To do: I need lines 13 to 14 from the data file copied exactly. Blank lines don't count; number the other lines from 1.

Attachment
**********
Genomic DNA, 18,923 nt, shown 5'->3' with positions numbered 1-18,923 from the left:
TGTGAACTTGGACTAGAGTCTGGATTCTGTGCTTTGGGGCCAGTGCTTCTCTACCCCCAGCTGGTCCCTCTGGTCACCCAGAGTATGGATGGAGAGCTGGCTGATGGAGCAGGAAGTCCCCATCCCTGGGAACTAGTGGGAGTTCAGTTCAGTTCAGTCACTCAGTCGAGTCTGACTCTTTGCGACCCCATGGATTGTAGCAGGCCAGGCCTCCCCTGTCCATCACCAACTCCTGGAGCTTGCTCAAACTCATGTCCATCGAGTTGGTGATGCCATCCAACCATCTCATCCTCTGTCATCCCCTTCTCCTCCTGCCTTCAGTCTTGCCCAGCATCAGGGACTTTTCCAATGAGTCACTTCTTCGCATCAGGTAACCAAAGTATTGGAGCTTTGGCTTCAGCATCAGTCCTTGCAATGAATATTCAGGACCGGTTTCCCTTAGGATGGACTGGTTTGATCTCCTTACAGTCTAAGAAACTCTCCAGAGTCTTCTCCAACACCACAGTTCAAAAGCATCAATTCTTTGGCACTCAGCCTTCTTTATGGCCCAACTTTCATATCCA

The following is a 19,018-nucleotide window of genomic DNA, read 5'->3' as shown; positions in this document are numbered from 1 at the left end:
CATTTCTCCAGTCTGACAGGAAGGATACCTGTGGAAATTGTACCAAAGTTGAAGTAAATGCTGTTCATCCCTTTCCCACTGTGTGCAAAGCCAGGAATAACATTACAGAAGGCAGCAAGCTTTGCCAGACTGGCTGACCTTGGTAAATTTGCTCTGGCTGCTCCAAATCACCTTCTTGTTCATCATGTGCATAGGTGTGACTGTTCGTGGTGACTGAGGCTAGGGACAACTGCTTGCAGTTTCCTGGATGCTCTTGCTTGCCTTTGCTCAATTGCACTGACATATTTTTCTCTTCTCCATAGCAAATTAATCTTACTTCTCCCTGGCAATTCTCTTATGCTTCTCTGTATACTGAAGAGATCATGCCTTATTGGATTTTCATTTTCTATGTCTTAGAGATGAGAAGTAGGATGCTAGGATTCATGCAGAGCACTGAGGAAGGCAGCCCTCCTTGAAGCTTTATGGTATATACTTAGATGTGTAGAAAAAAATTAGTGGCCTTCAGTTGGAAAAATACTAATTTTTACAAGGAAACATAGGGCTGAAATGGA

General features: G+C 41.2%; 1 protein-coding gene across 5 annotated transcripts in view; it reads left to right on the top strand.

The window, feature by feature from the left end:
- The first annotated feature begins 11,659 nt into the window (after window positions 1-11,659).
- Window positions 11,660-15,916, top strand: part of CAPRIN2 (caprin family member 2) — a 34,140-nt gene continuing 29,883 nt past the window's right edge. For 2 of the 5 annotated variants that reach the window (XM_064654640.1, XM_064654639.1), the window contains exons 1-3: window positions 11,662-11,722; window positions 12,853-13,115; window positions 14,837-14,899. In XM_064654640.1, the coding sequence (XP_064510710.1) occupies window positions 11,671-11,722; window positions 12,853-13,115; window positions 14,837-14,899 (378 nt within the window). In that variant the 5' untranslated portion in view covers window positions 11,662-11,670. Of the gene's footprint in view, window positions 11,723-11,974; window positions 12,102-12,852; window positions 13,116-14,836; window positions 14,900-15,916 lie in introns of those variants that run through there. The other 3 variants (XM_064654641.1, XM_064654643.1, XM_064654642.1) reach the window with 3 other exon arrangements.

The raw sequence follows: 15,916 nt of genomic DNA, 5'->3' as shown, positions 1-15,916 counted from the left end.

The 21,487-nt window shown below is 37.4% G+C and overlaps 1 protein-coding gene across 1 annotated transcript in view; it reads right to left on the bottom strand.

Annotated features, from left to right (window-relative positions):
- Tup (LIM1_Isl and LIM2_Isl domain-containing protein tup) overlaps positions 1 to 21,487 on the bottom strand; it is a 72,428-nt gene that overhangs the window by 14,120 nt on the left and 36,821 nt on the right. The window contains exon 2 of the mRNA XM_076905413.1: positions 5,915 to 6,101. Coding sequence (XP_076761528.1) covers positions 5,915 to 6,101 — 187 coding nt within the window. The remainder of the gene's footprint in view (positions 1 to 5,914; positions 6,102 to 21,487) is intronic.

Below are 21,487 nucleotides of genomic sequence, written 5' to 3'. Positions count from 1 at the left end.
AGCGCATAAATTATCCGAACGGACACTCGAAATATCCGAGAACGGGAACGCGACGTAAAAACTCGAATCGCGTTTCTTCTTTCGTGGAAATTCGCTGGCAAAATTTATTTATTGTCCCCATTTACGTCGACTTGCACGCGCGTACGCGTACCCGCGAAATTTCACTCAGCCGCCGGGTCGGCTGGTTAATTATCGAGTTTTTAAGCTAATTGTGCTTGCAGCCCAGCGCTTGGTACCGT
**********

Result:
Below are 21,487 nucleotides of genomic sequence, written 5' to 3'. Positions count from 1 at the left end.
AGCGCATAAATTATCCGAACGGACACTCGAAATATCCGAGAACGGGAACGCGACGTAAAAACTCGAATCGCGTTTCTTCTTTCGTGGAAATTCGCTGGCAAAATTTATTTATTGTCCCCATTTACGTCGACTTGCACGCGCGTACGCGTACCCGCGAAATTTCACTCAGCCGCCGGGTCGGCTGGTTAATTATCGAGTTTTTAAGCTAATTGTGCTTGCAGCCCAGCGCTTGGTACCGT